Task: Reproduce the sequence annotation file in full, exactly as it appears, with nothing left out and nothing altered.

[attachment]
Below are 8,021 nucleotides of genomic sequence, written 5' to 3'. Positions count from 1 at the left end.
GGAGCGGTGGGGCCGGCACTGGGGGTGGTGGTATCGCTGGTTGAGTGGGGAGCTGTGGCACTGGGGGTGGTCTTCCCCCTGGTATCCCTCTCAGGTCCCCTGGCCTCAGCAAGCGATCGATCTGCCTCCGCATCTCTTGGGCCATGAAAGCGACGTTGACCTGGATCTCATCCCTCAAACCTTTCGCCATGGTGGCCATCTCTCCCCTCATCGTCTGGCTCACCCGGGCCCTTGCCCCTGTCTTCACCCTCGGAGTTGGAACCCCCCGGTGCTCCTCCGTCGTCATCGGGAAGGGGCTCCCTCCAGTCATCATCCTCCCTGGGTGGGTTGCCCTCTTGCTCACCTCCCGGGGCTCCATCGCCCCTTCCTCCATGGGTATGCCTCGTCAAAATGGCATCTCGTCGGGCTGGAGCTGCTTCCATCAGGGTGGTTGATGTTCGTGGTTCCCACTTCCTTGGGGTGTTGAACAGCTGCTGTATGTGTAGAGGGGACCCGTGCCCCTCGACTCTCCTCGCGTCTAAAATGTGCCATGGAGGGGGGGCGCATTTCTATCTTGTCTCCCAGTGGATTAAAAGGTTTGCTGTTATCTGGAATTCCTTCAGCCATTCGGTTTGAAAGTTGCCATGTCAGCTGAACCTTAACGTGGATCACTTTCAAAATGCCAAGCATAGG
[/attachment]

Below are 8,021 nucleotides of genomic sequence, written 5' to 3'. Positions count from 1 at the left end.
GGAGCGGTGGGGCCGGCACTGGGGGTGGTGGTATCGCTGGTTGAGTGGGGAGCTGTGGCACTGGGGGTGGTCTTCCCCCTGGTATCCCTCTCAGGTCCCCTGGCCTCAGCAAGCGATCGATCTGCCTCCGCATCTCTTGGGCCATGAAAGCGACGTTGACCTGGATCTCATCCCTCAAACCTTTCGCCATGGTGGCCATCTCTCCCCTCATCGTCTGGCTCACCCGGGCCCTTGCCCCTGTCTTCACCCTCGGAGTTGGAACCCCCCGGTGCTCCTCCGTCGTCATCGGGAAGGGGCTCCCTCCAGTCATCATCCTCCCTGGGTGGGTTGCCCTCTTGCTCACCTCCCGGGGCTCCATCGCCCCTTCCTCCATGGGTATGCCTCGTCAAAATGGCATCTCGTCGGGCTGGAGCTGCTTCCATCAGGGTGGTTGATGTTCGTGGTTCCCACTTCCTTGGGGTGTTGAACAGCTGCTGTATGTGTAGAGGGGACCCGTGCCCCTCGACTCTCCTCGCGTCTAAAATGTGCCATGGAGGGGGGGCGCATTTCTATCTTGTCTCCCAGTGGATTAAAAGGTTTGCTGTTATCTGGAATTCCTTCAGCCATTCGGTTTGAAAGTTGCCATGTCAGCTGAACCTTAACGTGGATCACTTTCAAAATGCCAAGCATAGG